Charities could significantly boost their fundraising by targeting former employees, volunteers and beneficiaries, according to new research published in the US.
The research, conducted by management consultants McKinsey and Company and funded by the Omidyar Foundation, shows that charities' 'alumni' are an untapped resource.
The report suggests that people who have been involved with a charity in the past often feel an affinity with the organisation and are willing to donate money, as well as volunteering their time, professional expertise and contacts.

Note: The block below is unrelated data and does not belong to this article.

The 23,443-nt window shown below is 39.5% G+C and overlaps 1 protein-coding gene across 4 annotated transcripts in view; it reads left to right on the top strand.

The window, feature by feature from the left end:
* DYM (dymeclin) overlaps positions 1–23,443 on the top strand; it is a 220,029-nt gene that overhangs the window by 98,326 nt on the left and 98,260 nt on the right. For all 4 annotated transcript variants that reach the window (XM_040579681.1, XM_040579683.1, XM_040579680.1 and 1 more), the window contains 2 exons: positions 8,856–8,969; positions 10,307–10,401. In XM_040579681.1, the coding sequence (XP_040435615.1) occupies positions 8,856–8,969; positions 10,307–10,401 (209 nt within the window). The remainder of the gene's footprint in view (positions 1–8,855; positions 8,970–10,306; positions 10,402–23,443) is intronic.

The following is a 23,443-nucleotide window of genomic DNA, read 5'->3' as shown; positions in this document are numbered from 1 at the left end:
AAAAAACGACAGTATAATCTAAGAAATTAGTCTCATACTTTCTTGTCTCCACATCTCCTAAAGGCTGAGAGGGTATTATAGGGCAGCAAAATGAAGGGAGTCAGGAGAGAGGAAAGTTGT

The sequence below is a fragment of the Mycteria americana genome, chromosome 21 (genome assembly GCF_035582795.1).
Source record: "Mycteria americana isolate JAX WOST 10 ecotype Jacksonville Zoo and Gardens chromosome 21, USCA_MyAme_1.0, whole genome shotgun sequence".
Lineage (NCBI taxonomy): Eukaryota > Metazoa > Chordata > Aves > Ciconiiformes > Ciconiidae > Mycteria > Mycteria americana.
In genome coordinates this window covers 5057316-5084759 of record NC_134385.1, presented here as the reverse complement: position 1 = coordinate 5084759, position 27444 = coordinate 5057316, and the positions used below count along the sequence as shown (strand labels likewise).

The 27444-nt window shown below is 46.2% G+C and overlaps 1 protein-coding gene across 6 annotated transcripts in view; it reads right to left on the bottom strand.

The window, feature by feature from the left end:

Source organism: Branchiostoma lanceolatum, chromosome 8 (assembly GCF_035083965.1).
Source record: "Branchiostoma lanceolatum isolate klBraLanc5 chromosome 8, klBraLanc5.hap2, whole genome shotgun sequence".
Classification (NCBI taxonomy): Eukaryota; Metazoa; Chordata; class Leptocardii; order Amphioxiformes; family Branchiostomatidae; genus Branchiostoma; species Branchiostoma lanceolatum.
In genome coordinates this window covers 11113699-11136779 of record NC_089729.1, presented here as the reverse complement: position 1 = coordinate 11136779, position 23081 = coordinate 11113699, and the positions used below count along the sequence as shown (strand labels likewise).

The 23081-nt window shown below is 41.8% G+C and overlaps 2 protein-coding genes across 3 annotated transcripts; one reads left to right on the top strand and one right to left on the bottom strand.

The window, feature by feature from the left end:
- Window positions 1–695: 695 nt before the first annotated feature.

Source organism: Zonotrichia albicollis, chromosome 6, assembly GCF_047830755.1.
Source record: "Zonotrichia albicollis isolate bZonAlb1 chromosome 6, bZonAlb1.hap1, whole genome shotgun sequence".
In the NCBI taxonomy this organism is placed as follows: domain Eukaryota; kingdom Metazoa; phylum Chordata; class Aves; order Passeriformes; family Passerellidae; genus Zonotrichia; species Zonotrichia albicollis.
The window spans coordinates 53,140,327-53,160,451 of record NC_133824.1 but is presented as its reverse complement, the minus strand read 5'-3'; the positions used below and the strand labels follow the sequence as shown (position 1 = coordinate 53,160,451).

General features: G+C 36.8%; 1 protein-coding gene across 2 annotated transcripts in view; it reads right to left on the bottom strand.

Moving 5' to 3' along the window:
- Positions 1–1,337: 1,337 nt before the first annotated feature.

The authors found that the key to building a strong and loyal alumni base is through keeping close links with associates by offering a mix of social events and professional services, such as job bulletins and networking events. They also suggest that it is important to encourage present staff and volunteers to mix with past associates to foster the alumni culture.
"I suspect that a lack of confidence and resources is stopping us from catching up to yet another proven US model that could easily be adopted by the UK charity sector," said Robert Devcic, charity consultant at Global Village UK.
However, cultural differences between the UK and the US may make it difficult to copy the model.
"In the UK we are cynical when organisations send us newsletters or invites, and we wonder what they want from us," said Andrew Day, chief executive of Compton International Fundraising. "In the US it is quite different and people are more likely to feel flattered."